“Leave,” Alex said.

“Yeah.”

“We’ve never talked about pay,” Alex said. “We don’t get salaries.”

“Pay?” Holden frowned at Alex and banged out a quick drumbeat on the reactor behind him. It echoed like a metal tomb. “Every dime that Fred’s given us that hasn’t gone to pay for operating the ship is in the account I set up. If you need some of it, twenty-five percent of that money belongs to you.”

Alex shook his head and waved his hands. “No, don’t get me wrong. I don’t need money, and I don’t think you’re stealin’ from us. Just pointing out that we never talked about pay.”

“So?”

“So that means we aren’t a normal crew. We aren’t workin’ the ship for money, or because a government drafted us. We’re here because we want to be. That’s all you’ve got over us. We believe in the cause, and we want to be part of what you’re doing. The minute we lose that, we might as well take a real payin’ job.”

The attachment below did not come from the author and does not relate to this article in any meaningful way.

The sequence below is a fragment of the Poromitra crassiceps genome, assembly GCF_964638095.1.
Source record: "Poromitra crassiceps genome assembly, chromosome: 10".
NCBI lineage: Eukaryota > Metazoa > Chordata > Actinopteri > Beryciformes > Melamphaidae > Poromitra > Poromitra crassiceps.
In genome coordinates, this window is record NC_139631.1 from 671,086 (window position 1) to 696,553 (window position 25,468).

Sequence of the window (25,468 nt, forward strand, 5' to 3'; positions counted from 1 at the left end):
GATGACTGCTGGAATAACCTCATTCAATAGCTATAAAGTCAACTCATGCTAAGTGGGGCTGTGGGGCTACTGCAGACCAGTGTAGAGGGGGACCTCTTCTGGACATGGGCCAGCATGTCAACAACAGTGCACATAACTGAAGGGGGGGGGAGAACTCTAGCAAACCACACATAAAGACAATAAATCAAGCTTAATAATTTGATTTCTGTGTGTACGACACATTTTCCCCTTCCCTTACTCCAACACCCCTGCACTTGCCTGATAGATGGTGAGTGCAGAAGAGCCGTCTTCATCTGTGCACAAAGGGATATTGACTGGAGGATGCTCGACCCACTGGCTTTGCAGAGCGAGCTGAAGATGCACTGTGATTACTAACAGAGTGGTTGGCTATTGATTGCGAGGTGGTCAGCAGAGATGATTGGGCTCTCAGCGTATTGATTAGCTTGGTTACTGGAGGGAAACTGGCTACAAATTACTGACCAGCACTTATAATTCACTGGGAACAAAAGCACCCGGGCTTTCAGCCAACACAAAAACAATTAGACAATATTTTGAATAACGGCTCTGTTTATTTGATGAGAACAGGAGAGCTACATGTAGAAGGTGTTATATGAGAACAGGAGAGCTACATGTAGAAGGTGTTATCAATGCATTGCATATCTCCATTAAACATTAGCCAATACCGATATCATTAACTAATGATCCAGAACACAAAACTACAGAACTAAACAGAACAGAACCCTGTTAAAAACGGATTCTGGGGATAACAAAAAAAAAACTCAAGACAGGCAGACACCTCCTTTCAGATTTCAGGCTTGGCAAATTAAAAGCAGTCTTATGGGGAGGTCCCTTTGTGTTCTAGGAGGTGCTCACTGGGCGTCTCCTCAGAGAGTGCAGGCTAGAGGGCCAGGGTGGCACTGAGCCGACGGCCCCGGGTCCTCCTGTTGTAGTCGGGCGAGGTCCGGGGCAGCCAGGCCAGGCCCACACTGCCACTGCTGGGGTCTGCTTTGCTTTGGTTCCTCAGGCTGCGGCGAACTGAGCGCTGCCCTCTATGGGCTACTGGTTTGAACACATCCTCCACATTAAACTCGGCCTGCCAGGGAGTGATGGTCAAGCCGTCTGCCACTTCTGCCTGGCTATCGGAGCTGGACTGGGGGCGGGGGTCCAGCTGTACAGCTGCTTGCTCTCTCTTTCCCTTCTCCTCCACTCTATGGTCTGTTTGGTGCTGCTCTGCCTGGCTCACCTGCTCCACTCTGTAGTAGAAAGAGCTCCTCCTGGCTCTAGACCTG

“But Naomi—” Holden started.

“Was your girlfriend,” Alex said with a laugh. “Damn, Jim, have you seen her? She can get another boyfriend. In fact, you mind if I—”

“I take your point. I hear you. I f**ked it up, it’s my fault. I know that. All of it. I need to go see Fred and start thinking about how to put it all back together again.”

“Unless Fred actually did do it.”

“Yeah. Unless that.”

“I’ve been wondering when you’d finally drop by,” Fred Johnson said as Holden walked through his office door. Fred was looking both better and worse than when Holden had first met him a year earlier. Better because the Outer Planets Alliance, the quasi government that Fred was the titular head of, was no longer a terrorist organization, but a de facto government that could sit at the diplomatic table with the inner planets. And Fred had taken to the role of administrator with a relish he must not have felt for being a freedom fighter. It was visible in the relaxed set of his shoulders, and the half smile that had become his default expression.